Kevin O'Grady, the Costa Mesa-based regional director of the Anti-Defamation League, said he agrees that no one should be silenced and that the university has been evenhanded in dealing with provocative speech. However, his group wants university officials to condemn specific speeches that the ADL believes have crossed over from legitimate debate to inciting hatred.

“You don't go and hear these speakers and hear a critique of Israeli foreign policy,” O'Grady said. “What you hear is, 'There will be a single solution when Israel is destroyed.' ”

Hussam Ayloush, executive director of the Council on American-Islamic Relations in Anaheim, said he has talked extensively with Muslim students at UC Irvine and hasn't encountered anti-Semitism.

“We can sit and debate with both sides, basically, about the type of speakers and the titles of their events; that is all legitimate,” he said. “But to label them as bigots and so on is a stretch of the truth.”

Ayloush said some of the Muslim students tend to be strident in their political beliefs, something he attributes to demographic trends.

“The growing second generation of American Muslims is choosing to tackle such issues; they have less fear and intimidation than their first-generation immigrant Muslim parents,” he said. “They're trying to express their identity.”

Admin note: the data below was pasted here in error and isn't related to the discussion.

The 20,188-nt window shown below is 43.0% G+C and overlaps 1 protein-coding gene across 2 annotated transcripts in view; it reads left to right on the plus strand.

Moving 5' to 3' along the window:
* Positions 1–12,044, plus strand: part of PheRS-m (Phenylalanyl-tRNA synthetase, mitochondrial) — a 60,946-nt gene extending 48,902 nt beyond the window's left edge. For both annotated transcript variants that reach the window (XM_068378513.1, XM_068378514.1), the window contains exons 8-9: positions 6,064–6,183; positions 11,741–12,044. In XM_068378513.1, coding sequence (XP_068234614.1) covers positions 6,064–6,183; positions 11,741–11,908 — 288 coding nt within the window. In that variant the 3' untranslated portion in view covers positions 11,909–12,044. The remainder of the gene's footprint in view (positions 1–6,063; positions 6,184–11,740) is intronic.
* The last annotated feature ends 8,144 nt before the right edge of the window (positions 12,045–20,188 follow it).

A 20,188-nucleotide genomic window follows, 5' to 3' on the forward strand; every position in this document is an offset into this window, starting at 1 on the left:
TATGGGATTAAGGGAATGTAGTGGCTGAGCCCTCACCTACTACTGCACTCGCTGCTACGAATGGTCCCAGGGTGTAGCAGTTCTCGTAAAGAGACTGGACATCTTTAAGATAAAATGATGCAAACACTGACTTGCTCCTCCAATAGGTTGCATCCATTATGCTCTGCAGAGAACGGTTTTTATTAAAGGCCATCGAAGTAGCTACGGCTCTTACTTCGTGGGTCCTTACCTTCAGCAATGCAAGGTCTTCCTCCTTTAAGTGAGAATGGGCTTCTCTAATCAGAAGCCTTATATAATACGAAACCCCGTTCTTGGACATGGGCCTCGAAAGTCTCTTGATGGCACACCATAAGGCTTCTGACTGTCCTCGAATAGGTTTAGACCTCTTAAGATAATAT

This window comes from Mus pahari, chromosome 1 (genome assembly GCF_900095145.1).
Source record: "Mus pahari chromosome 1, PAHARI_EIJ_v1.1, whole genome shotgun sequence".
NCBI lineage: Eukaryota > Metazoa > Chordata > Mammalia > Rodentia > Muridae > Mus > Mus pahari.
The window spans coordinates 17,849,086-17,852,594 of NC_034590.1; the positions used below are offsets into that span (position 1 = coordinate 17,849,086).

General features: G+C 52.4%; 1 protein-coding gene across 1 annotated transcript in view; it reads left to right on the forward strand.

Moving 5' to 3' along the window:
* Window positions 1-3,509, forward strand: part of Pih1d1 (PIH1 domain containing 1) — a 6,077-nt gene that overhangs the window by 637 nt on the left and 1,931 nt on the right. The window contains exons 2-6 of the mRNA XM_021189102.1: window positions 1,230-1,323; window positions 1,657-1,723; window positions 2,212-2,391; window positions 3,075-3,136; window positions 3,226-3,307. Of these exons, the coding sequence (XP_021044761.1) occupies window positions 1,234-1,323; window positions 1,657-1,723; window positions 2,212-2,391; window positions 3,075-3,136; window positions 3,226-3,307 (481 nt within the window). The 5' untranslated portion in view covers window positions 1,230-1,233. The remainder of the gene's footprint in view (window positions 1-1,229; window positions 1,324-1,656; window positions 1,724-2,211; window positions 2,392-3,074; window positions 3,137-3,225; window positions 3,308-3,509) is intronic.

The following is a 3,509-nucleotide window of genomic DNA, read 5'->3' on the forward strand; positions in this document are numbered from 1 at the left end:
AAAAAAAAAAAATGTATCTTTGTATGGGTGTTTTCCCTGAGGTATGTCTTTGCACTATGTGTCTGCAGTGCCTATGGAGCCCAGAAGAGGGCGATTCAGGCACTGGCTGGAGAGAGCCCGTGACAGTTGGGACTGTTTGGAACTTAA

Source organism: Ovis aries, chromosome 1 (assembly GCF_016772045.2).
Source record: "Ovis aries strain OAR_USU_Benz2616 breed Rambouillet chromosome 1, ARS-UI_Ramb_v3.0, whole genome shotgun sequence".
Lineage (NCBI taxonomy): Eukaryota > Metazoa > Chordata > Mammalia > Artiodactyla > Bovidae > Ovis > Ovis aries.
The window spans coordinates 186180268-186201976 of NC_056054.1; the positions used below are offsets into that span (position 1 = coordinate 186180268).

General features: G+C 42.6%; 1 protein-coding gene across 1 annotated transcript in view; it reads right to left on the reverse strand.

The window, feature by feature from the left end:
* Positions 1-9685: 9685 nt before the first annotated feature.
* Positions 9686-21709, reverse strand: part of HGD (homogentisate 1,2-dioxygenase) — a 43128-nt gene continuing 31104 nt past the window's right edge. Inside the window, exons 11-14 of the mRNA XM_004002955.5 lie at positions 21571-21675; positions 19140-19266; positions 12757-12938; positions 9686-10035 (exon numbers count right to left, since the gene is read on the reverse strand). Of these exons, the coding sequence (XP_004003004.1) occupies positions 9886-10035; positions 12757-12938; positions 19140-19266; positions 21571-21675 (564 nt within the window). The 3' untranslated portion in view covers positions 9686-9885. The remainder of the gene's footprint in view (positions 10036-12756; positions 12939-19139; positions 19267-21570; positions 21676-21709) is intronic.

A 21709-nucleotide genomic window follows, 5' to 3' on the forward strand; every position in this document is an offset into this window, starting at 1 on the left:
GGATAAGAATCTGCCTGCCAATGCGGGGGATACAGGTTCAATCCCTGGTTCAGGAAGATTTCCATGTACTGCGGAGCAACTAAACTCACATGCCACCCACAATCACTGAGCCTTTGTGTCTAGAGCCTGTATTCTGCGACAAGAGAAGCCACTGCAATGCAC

Orange County's sizable population of these and other second-generation immigrants helps explain the intense nature of the debate at UC Irvine, Ayloush said.

Rusty Kennedy, executive director of the Orange County Human Relations Commission, provided a similar analysis, adding that it isn't surprising to hear college students on both sides express political views in strong terms.

“These tactics utilized by some of the young people there on campus kind of mirror the tactics of (self-identified anarchist) Abbie Hoffman in the 1960s,” he said. “What can you do to draw the maximum amount of press attention . . . and be the most controversial in order to make a big bang so then you can get out your political perspective?”

That can be a healthy part of the democratic process, Kennedy said, but it also creates the need for outreach to bring the parties together. He has been working with Gomez and other university officials to create dialogue and more cordial debate.

“You can have a difficult conversation without having it break down,” Kennedy said.

No comments: